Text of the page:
Examples, excerpts from the theatre script:
G. in Germany: And MTV was by far the most important medium for me when I was growing up. Now I don’t think that that, now, that because I’m Romni that my my youth now is that different culturally as if I’d been brought up somewhere else. What I was brought up with is with more music than the average child now - but perhaps also in a German musical family, the children are influenced in the same way by music, in a Romanian musical family just the same and so on and so on. And that’s the way it was, that my family, eh, had a lot to do with music and then also with art. We are also related to the Stojka family.
A. in France: What can I say? There was no work, that’s all. We didn’t have any work. What did we say? We’ll go to France - we- we- we ‘ll simply go to France, simply to give our children the possibility of better possibilities, so we’ll go to France, just to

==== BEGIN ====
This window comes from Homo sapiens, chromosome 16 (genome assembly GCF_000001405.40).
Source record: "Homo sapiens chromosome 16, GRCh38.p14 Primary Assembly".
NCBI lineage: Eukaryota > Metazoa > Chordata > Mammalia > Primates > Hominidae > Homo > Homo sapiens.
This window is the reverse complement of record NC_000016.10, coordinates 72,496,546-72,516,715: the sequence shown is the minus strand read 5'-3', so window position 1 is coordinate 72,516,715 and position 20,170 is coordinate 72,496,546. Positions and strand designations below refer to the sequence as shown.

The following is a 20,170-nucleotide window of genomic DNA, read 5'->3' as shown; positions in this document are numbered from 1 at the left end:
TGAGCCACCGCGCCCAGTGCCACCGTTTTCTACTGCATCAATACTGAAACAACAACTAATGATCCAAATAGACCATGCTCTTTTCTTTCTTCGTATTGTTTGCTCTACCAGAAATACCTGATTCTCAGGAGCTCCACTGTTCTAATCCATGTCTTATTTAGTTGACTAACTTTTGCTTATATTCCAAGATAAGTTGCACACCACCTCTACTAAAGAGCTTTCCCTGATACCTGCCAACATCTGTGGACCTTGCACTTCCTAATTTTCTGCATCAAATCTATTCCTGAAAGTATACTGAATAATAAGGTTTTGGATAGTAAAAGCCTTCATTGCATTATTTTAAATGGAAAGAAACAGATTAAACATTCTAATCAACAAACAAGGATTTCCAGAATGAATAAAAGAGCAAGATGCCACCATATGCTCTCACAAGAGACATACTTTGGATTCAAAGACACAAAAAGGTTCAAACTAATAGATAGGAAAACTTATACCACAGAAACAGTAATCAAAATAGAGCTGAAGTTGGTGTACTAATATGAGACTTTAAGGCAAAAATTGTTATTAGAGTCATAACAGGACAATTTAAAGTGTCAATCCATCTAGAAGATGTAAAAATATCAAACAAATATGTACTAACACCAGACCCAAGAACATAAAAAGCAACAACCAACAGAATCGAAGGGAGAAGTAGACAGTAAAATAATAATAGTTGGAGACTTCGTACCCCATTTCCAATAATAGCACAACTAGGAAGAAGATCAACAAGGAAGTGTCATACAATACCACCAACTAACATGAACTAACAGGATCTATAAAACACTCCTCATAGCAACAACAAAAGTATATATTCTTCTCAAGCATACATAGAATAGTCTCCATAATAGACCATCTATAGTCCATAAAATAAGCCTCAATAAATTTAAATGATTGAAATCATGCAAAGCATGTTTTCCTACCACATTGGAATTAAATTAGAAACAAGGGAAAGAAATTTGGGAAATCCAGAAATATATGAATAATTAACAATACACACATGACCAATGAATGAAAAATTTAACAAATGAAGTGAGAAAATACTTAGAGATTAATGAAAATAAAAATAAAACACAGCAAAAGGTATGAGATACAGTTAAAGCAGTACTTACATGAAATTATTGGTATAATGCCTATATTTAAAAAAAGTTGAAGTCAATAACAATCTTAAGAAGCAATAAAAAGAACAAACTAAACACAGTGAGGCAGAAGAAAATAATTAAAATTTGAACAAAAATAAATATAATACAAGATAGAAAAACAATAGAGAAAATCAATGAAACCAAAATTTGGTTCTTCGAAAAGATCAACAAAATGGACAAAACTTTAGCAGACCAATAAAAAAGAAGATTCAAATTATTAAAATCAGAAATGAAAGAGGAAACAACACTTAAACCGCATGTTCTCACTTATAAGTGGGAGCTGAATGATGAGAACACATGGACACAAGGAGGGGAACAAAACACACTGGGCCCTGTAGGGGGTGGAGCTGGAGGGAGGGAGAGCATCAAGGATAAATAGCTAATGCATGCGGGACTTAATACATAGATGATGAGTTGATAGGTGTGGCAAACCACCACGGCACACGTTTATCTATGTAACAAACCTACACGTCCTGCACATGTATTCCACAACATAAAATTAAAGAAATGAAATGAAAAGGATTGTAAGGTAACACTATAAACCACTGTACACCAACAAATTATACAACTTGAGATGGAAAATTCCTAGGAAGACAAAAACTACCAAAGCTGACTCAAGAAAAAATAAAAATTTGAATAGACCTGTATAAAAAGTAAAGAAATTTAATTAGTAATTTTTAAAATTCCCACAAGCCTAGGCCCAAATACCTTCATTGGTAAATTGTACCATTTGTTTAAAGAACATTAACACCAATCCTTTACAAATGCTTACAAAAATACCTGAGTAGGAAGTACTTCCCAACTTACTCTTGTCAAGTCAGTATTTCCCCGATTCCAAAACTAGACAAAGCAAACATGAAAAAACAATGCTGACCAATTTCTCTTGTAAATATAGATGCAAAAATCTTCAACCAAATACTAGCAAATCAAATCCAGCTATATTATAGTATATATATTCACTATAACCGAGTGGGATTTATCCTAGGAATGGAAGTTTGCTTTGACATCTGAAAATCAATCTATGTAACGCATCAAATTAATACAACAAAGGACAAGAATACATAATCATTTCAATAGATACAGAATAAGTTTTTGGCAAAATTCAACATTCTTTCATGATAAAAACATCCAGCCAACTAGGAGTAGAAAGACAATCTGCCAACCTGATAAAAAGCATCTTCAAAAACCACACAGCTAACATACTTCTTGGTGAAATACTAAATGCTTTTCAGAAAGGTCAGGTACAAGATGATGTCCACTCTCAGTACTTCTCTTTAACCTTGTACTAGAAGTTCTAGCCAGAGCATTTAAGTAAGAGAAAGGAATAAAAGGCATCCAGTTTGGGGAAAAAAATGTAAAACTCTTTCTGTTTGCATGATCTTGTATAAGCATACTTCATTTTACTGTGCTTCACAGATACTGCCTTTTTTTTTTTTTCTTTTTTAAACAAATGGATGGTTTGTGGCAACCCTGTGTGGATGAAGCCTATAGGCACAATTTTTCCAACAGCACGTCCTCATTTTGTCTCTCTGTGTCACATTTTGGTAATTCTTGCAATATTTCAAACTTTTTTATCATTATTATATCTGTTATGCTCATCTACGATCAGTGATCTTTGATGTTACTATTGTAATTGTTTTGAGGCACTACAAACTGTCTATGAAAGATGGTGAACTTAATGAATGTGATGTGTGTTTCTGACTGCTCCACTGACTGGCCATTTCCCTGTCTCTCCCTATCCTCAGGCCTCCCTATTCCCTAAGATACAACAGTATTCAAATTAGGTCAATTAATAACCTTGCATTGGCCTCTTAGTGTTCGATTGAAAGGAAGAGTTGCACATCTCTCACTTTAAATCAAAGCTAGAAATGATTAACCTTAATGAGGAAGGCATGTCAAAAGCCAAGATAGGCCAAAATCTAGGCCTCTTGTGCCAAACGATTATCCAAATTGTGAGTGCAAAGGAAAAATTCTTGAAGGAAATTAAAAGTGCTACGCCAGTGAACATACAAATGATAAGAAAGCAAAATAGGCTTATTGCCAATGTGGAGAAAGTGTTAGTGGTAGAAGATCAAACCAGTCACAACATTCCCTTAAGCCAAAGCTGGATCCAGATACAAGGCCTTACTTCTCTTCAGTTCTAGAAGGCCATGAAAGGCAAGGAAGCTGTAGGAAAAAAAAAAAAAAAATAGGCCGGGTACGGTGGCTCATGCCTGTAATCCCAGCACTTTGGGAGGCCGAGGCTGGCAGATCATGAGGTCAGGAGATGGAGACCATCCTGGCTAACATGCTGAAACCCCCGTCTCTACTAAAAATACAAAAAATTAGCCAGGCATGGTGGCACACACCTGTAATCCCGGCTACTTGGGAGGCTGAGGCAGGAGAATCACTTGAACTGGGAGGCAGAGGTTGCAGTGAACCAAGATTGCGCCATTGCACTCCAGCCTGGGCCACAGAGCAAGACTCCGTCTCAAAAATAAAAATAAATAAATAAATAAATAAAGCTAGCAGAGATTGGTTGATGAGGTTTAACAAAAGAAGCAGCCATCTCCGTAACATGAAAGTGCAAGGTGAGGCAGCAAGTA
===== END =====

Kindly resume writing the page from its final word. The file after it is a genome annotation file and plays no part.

find a bit of work, thank God, thank- thank- God that we now have the possibility to find work here. We never stole, - we never went begging - and now we work. From Romania - that’s where we’re from - naturally, its our country - where we were born aand - and then of course, when they now don’t want us here anymore, we’ll naturally go back to our home country, of course. - Yes, of course, we are going to eh continue… our work here and we’re going to stay here as long as we can, our children have more possibility here an’a better chance than in Romania. But what should we do then, should we kinda start to steal, go to prison? No, we’re not going to steal! Ok, just imagine there are people, Roma, that have been living here for twenny years. And when they for example, live here for say twenny years, they are not Romanian anymore, they are French, yes of course. My son, for example, started to learn Fren- French and now, bang, he knows he has the possibility to find a job here.